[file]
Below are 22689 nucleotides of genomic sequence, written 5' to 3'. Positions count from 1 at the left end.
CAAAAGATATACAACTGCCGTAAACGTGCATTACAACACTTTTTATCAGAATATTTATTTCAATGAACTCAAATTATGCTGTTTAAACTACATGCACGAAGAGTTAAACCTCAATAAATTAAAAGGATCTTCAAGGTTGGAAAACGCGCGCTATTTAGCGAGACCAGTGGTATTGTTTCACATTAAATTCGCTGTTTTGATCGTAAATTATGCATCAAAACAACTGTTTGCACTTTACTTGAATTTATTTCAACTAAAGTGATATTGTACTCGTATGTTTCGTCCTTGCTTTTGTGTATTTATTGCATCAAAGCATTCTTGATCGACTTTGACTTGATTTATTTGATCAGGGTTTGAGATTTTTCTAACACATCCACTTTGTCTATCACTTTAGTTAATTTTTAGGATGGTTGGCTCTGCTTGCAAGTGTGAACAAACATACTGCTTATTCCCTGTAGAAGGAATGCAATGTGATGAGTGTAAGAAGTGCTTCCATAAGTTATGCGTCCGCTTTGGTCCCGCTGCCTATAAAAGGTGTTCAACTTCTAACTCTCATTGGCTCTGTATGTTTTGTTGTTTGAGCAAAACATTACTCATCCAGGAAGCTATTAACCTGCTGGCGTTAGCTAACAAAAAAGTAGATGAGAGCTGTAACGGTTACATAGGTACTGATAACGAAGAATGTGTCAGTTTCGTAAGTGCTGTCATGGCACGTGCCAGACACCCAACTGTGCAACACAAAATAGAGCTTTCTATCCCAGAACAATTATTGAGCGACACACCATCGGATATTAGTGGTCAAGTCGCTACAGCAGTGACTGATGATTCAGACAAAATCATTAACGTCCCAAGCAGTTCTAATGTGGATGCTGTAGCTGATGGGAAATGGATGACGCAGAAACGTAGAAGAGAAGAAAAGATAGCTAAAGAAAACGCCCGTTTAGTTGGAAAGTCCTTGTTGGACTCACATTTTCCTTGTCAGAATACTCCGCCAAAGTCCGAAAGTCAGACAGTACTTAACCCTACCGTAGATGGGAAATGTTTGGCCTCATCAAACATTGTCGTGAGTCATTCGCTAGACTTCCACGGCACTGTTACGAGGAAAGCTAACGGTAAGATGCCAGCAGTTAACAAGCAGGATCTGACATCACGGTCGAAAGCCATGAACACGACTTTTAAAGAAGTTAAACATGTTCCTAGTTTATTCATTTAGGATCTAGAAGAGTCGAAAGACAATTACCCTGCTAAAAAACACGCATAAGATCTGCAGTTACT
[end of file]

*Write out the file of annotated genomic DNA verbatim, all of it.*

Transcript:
Below are 22689 nucleotides of genomic sequence, written 5' to 3'. Positions count from 1 at the left end.
CAAAAGATATACAACTGCCGTAAACGTGCATTACAACACTTTTTATCAGAATATTTATTTCAATGAACTCAAATTATGCTGTTTAAACTACATGCACGAAGAGTTAAACCTCAATAAATTAAAAGGATCTTCAAGGTTGGAAAACGCGCGCTATTTAGCGAGACCAGTGGTATTGTTTCACATTAAATTCGCTGTTTTGATCGTAAATTATGCATCAAAACAACTGTTTGCACTTTACTTGAATTTATTTCAACTAAAGTGATATTGTACTCGTATGTTTCGTCCTTGCTTTTGTGTATTTATTGCATCAAAGCATTCTTGATCGACTTTGACTTGATTTATTTGATCAGGGTTTGAGATTTTTCTAACACATCCACTTTGTCTATCACTTTAGTTAATTTTTAGGATGGTTGGCTCTGCTTGCAAGTGTGAACAAACATACTGCTTATTCCCTGTAGAAGGAATGCAATGTGATGAGTGTAAGAAGTGCTTCCATAAGTTATGCGTCCGCTTTGGTCCCGCTGCCTATAAAAGGTGTTCAACTTCTAACTCTCATTGGCTCTGTATGTTTTGTTGTTTGAGCAAAACATTACTCATCCAGGAAGCTATTAACCTGCTGGCGTTAGCTAACAAAAAAGTAGATGAGAGCTGTAACGGTTACATAGGTACTGATAACGAAGAATGTGTCAGTTTCGTAAGTGCTGTCATGGCACGTGCCAGACACCCAACTGTGCAACACAAAATAGAGCTTTCTATCCCAGAACAATTATTGAGCGACACACCATCGGATATTAGTGGTCAAGTCGCTACAGCAGTGACTGATGATTCAGACAAAATCATTAACGTCCCAAGCAGTTCTAATGTGGATGCTGTAGCTGATGGGAAATGGATGACGCAGAAACGTAGAAGAGAAGAAAAGATAGCTAAAGAAAACGCCCGTTTAGTTGGAAAGTCCTTGTTGGACTCACATTTTCCTTGTCAGAATACTCCGCCAAAGTCCGAAAGTCAGACAGTACTTAACCCTACCGTAGATGGGAAATGTTTGGCCTCATCAAACATTGTCGTGAGTCATTCGCTAGACTTCCACGGCACTGTTACGAGGAAAGCTAACGGTAAGATGCCAGCAGTTAACAAGCAGGATCTGACATCACGGTCGAAAGCCATGAACACGACTTTTAAAGAAGTTAAACATGTTCCTAGTTTATTCATTTAGGATCTAGAAGAGTCGAAAGACAATTACCCTGCTAAAAAACACGCATAAGATCTGCAGTTACT